On Ingratitude

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I saw a beetle on his back today,
His legs all in the air.
And, as I had no urgent needs,
I stopped to stand and stare.
All blue-y black and sleek was he,
With six black legs extended.
It seemed he'd tripped on a crack
In a sidewalk, long untended.
This beetle was not all alone;
His plight brought in a crowd
Of black ants and one pink worm;
They gathered all around.
The beetle waved imploringly;
He needed their assist.
But, soon, they all had headed off
With appointments they could not miss.
So now alone and pitiful,
With an attitude of resign,
He ceased to wave his legs around,
And sadly did recline.
I knelt and watched that beetle,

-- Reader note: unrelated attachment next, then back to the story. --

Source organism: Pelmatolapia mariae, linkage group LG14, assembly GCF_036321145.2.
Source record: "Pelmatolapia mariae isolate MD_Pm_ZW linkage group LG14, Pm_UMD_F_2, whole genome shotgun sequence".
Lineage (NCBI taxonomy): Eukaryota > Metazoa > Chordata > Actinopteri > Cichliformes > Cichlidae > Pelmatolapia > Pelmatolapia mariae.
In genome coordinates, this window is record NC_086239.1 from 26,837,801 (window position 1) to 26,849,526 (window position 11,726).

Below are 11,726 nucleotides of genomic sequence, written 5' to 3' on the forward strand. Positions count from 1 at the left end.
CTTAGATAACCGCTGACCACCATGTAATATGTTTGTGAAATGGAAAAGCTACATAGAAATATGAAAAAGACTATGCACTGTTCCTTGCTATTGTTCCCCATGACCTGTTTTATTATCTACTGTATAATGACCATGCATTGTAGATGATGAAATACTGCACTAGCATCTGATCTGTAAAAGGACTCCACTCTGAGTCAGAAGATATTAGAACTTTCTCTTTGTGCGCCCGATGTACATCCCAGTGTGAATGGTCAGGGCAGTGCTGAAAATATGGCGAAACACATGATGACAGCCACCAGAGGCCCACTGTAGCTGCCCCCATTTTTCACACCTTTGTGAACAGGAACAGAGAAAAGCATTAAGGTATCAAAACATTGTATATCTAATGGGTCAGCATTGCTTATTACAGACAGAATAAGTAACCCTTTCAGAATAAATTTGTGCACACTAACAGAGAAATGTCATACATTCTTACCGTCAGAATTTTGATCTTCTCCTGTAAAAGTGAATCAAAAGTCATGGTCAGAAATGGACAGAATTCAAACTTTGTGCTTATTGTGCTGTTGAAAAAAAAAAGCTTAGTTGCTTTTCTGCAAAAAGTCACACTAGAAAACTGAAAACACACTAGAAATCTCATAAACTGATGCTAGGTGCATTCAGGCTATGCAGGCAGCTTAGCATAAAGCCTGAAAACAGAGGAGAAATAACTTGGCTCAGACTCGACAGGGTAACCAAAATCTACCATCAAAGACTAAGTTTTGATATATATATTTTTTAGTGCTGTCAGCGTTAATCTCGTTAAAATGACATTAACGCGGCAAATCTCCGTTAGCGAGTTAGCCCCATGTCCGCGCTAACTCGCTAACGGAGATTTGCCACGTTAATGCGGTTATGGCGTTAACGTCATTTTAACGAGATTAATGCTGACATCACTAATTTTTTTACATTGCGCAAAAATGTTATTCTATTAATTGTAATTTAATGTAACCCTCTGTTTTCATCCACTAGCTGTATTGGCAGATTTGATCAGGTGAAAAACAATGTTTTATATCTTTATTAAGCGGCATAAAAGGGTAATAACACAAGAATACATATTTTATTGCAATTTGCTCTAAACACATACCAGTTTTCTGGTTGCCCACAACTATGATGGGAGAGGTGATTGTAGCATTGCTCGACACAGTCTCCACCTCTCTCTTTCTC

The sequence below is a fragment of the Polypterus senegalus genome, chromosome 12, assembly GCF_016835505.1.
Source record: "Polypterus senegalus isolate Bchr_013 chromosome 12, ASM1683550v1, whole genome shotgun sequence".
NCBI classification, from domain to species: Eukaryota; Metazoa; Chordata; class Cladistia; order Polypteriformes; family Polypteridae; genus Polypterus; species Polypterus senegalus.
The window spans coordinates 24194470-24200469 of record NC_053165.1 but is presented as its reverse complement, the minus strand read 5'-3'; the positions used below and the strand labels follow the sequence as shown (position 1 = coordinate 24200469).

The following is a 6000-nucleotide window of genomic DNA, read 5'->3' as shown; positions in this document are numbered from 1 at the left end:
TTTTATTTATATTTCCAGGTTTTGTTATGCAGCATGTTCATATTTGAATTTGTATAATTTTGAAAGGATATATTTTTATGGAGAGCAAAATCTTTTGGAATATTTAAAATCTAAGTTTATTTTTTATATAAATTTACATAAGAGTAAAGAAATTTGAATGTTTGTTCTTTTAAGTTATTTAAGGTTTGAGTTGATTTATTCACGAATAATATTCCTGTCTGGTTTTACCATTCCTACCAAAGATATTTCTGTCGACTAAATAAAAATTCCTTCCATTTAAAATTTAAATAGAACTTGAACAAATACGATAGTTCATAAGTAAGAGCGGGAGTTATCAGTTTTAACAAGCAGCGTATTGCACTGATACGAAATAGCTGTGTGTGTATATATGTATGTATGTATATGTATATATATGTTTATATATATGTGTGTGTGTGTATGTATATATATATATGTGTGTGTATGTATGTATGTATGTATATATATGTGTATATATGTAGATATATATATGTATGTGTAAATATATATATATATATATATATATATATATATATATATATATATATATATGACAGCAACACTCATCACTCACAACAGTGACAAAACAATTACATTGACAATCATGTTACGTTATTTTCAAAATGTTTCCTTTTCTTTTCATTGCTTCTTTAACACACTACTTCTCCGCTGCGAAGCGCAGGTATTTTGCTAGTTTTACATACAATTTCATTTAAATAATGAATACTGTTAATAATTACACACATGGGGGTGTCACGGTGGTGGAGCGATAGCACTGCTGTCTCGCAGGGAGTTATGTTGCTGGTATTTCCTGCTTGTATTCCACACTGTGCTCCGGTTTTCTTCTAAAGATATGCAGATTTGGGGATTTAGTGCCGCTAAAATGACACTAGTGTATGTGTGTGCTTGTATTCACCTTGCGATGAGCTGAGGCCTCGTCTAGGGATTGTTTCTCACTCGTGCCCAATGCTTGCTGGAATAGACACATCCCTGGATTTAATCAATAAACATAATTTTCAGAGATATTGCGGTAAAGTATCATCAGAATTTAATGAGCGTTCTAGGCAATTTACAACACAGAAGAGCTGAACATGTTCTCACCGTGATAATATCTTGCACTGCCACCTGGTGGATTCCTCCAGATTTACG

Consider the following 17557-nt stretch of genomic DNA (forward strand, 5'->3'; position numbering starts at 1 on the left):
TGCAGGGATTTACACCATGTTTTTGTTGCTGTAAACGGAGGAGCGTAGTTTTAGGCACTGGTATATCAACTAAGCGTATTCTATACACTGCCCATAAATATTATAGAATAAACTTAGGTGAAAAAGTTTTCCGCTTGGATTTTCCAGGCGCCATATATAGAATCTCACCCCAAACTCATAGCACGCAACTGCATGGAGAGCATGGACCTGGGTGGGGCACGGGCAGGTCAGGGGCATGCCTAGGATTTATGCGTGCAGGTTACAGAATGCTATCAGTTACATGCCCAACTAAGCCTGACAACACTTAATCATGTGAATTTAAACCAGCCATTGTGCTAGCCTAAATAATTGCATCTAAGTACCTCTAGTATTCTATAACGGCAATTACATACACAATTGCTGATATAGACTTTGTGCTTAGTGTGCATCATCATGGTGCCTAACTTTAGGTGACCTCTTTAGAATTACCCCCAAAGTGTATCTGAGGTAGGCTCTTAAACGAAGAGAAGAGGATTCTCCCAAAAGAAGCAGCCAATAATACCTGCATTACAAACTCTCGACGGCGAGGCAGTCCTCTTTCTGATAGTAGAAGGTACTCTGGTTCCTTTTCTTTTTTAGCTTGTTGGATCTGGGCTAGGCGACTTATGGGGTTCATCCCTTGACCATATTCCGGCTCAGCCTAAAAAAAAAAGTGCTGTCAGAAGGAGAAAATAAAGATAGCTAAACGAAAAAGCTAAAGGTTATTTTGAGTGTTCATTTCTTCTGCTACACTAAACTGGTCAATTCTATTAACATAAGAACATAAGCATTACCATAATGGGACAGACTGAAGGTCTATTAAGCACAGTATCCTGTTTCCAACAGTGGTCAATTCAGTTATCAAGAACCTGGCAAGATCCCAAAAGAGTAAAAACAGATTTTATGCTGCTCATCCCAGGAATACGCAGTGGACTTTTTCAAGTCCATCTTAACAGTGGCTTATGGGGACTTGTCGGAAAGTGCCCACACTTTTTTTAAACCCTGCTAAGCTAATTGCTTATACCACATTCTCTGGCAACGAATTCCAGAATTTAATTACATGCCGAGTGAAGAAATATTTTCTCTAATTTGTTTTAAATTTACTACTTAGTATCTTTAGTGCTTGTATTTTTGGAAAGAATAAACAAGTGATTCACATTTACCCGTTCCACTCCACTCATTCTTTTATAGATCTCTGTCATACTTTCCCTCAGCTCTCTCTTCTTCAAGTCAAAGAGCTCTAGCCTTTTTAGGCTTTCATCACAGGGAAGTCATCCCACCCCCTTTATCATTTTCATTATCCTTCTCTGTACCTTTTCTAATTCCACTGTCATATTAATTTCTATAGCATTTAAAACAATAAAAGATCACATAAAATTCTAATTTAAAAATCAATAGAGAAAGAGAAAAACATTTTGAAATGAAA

And wondered at his strife.
I thought about his pet aphid,
His children and his wife.
I wondered if they missed him,
If he was late returning home,
If they had any idea what he was here,
Lying helpless and alone.
I wondered how he'd ever get
On his feet and on his way,
Back home, with his wife and kids
He seemed resigned to stay.
I pitied this poor beetle,
With no friends to help him stand,
So I decided to befriend him,
And offered him my hand.
He held tightly to my finger
As I raised him off the ground,
And smiled at my good deed,
And made to set him back down.
I felt to well-accomplished;
I'd saved him from a trap.
Until I saw, to my disgust,
That, on my hand, he'd crapped.
What ingratitude could this be?
I recoiled in dismay.
And flung him as hard as I could,
And continued with my day.





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